I started work on adding a screen to let you configure the game. The only option at the moment is to let you play with or without a shipping deadline. I like the deadline since it provides pressure on the player to get your workers crafting Good Toys earlier even as Bad Toys still need to be handled, as I’ve described in previous reports. But I also recognize that some players might prefer not having that pressure.

But once this option is available, I think there’s only one other thing I want in the game before I would say it is finished enough to release.

Well, a few things. I let my wife and my son play on my phone, and I got some feedback about UI and what is hard to understand or what looks strange. So I want address some things.

I also want to add a cost to having a lot of workers. My son successfully finished the game level by hiring lots and lots of workers. Which is fine, but it shouldn’t be so easy, and I’m sure even if I spend time balancing the numbers it won’t be much more challenging.

So I want to add something to the game that discourages hiring too many workers. My current thinking is an end of level wage that needs to be paid, so you can pay to hire a lot of workers, but then you have to pay them at the end of the level based on the current shift’s wages. If you can’t afford the wages, you lose.

I like it since it gives the player another victory/loss condition to worry about, but I worry that the feedback for the player is too late. I don’t want people to get frustrated when they feel like they did well only to lose in the end because it wasn’t clear how to pay attention to the wages. And I’m not sure I like the message it sends about labor and pay.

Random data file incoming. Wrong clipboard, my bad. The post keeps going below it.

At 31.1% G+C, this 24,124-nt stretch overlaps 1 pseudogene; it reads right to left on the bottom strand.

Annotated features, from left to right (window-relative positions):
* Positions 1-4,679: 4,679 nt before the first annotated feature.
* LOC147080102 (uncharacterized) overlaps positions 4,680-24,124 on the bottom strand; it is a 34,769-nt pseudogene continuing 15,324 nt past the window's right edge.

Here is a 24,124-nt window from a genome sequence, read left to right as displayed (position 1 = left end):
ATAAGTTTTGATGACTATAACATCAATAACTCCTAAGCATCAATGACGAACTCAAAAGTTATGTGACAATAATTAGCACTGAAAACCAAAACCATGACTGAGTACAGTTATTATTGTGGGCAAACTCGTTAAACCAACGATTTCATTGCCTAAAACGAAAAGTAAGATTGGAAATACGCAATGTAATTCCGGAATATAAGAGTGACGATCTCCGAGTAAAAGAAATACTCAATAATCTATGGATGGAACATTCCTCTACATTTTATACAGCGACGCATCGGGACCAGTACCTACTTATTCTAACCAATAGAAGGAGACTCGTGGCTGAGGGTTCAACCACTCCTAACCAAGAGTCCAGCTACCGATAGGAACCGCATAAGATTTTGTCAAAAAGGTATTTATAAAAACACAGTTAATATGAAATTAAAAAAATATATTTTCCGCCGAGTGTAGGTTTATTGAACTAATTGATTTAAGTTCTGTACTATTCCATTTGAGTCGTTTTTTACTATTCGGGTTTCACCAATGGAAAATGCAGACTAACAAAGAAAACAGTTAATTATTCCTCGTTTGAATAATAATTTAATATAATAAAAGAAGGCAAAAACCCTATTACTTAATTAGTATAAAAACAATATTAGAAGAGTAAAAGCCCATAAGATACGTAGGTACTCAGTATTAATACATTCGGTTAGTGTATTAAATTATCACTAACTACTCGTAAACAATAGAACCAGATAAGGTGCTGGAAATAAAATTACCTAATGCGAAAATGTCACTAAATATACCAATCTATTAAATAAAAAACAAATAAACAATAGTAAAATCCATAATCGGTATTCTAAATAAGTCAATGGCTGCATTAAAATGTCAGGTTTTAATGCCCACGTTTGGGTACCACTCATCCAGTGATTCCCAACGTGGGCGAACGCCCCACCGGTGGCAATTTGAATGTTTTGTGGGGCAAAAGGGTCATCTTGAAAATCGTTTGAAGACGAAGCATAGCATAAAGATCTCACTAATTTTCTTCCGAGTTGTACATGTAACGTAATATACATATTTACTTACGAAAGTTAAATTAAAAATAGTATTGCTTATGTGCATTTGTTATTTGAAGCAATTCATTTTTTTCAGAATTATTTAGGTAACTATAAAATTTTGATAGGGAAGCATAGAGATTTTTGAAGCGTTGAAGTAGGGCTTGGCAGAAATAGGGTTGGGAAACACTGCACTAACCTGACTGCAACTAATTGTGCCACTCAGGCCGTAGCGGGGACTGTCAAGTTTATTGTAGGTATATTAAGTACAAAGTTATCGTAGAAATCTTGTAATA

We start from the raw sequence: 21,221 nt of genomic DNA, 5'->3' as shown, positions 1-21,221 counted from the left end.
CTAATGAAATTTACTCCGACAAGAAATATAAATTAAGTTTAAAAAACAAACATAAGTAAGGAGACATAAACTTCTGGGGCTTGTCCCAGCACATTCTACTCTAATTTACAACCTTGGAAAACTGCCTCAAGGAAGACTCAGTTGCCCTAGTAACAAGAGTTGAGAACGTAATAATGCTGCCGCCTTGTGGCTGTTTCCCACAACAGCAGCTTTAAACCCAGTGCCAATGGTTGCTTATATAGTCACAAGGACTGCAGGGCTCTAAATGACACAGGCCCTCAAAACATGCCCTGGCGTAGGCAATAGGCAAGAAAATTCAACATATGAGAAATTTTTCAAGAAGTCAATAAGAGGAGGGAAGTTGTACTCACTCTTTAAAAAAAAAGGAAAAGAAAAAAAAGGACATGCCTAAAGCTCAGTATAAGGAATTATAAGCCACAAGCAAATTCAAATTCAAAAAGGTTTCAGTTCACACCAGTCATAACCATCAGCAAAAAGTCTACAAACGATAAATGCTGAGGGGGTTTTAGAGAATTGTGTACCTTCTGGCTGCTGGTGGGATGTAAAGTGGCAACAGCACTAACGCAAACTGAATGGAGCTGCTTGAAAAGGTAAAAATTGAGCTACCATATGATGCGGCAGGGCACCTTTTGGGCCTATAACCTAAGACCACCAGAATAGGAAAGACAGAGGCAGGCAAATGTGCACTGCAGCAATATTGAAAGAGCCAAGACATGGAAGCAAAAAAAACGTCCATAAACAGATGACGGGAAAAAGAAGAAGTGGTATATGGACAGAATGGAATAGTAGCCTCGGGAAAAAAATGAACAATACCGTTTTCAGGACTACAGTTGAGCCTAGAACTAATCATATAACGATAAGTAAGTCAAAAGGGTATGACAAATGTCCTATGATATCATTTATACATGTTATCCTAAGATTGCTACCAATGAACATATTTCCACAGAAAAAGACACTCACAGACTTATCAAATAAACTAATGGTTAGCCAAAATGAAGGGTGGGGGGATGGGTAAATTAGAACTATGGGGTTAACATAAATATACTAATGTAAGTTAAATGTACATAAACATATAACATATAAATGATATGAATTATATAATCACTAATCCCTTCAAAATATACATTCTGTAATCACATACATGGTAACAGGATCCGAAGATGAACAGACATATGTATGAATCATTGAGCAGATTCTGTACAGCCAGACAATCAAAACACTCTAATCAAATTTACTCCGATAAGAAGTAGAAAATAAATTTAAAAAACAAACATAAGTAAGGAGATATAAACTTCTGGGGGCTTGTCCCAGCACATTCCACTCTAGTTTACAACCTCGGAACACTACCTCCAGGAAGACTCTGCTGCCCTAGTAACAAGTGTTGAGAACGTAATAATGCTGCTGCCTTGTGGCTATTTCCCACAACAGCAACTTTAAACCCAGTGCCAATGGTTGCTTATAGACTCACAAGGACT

So perhaps there needs to be some kind of arbitrary limit to hiring that you can impact in-game, such as needing to pay to upgrade the factory’s worker capacity. “Expand Restroom Size” and “Create Larger Breakroom” and things like that? Maybe it will be more intuitive and immediate for the player.

It merits some exploration. And maybe I’ll do both.

I should also spend time creating levels for the player to advance through. Right now there is only the one level. I’d prefer to have it generate levels, but maybe that’s a future feature. For now, I want to have at least a few levels that increase in challenge and variety as you play through them. And level design isn’t something I can just churn out in mere minutes.

And of course, it would be good if there were some sound effects.

And I keep thinking about how the game needs more juiciness, some character. The general art direction is lacking in any kind of personality or consistency. In my head there were named workers, people to relate to, but that’s not implemented. It feels like extra, but maybe that’s the kind of extra a game needs to avoid feeling lifeless.

So maybe I’m not almost done after all. It feels like I have at least another month of work on it. But the game is definitely playable already, and I look forward to sharing it with play testers.

Thanks for reading!